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Tuesday, 15 March 2011

The Alchemist by Paulo Coelho, Reviewed

A painting by Louis Comfort Tiffany depicting ...Image via Wikipedia
This parable, and best-selling inspirational novel, is written in a deceptively simple style.
Santiago, the hero of the piece, takes a journey of self-discovery from his homeland of Andalusia, via Tangiers, to the pyramids of Egypt. On the way, he learns many lessons about life, himself and the nature of spirituality.
As a passionate agnostic, I have a built-in suspicion of organised religion or anything that defines God by naming a being that must be beyond our comprehension. So, the references to Allah and to various religious groupings could easily have prejudiced me against the book. That they didn't, is testament to Coelho's ability to express his ideas in a way that is difficult to rage against. In fact, reading this work has caused me to re-examine my outright opposition to religious organisations to the extent that I can now view them as a way for some people to embrace the idea of a superior power and a connectedness of all things in the universe. And to accept them on that level only.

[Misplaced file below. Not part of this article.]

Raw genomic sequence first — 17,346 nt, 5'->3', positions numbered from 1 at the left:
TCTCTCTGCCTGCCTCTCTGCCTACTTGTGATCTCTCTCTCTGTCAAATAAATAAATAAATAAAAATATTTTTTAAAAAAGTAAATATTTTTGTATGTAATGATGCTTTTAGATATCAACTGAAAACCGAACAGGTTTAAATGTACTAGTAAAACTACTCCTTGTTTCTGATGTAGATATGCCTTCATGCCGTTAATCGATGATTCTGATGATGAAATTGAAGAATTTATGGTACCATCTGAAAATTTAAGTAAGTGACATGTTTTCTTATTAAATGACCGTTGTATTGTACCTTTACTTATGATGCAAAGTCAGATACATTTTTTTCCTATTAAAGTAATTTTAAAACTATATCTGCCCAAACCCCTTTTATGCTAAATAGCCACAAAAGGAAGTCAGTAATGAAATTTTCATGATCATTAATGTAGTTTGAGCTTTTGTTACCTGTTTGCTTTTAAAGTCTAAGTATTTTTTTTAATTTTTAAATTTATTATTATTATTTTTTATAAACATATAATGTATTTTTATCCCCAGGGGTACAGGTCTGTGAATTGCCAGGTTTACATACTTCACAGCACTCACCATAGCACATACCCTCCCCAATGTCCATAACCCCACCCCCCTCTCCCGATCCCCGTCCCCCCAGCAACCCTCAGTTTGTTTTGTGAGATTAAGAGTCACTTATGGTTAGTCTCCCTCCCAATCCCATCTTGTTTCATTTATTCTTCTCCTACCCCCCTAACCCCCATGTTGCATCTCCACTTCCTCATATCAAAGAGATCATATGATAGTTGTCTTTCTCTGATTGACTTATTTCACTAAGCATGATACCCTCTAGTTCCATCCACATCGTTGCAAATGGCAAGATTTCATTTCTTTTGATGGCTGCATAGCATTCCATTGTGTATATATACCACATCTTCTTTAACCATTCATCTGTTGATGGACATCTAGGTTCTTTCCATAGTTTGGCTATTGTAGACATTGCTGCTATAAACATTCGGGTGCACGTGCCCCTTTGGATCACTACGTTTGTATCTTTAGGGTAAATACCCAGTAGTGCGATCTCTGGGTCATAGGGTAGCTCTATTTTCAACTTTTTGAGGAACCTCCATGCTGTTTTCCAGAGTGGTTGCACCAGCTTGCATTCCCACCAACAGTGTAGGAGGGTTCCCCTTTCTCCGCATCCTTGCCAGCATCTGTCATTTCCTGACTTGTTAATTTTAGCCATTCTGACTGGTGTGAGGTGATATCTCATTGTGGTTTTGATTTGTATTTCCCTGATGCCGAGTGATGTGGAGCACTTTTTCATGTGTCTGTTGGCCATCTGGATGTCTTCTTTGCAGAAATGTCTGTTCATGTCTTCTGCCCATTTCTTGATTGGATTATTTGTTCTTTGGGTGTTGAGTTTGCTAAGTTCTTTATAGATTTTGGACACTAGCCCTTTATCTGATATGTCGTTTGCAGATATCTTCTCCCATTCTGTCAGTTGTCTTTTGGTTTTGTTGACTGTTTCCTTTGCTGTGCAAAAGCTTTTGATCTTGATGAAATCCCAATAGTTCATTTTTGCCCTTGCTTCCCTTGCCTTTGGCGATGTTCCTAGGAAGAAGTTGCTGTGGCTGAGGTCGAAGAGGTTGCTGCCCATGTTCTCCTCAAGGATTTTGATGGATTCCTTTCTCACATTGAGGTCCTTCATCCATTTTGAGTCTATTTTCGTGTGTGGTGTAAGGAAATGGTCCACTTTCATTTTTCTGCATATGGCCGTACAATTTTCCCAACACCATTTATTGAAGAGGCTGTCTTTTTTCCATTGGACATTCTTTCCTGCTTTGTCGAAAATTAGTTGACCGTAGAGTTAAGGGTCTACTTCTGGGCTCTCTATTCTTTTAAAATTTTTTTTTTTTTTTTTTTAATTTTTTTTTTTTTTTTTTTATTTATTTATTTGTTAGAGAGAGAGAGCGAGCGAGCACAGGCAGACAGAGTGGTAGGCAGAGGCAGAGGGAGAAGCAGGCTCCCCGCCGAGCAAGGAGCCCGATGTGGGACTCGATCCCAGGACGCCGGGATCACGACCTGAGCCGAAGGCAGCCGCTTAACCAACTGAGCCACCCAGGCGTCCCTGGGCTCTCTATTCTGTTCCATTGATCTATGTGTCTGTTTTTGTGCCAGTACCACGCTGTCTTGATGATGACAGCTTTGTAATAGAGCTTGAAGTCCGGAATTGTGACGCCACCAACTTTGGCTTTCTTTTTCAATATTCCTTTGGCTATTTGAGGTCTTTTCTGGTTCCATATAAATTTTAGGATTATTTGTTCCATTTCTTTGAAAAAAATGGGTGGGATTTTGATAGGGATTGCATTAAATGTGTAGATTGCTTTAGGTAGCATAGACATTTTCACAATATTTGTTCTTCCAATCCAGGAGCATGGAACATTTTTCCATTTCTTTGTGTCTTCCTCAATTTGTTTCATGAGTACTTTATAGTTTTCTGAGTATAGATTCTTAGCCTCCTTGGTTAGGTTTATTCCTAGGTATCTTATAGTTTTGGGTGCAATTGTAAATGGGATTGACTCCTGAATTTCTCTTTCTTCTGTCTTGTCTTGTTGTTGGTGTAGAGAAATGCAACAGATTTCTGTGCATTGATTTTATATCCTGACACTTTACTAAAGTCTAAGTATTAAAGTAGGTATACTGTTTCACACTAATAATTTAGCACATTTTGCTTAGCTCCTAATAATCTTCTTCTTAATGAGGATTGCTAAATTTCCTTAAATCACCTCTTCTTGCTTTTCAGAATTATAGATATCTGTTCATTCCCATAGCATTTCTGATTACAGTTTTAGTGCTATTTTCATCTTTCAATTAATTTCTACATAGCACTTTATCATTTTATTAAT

There is a complexity and philosophical depth to the arguments presented in this simple tale, which I suspect will be read on a number of different levels depending on the reader's attitude to matters spiritual. The ideas about love, far deeper and more universal than the romantic love of so much popular fiction, I found so close to my own as to resonate strongly with me.
That the author is a catholic should have made it difficult for me to empathise, but his faith never really got in the way of the ideas he tries to convey here. There is no attempt to convert or to suggest that one set of religious beliefs is any better than any other.
The elements of fantasy and innocence in the story will make it an unlikely tale for the cynical and those for whom romance is something to be avoided. But those with open minds may find something surprising here. I know I will find the ideas returning to me long after I have put the book away.
An interesting reading experience, but one which has not made me eager to try other books by the same author. So, I find myself oddly ambivalent about it; a mixture of admiration and doubt. I suspect the fact that I've come across many of the ideas before in The Secret, which turned out to be a great disappointment, has made me a little sceptical of the content.

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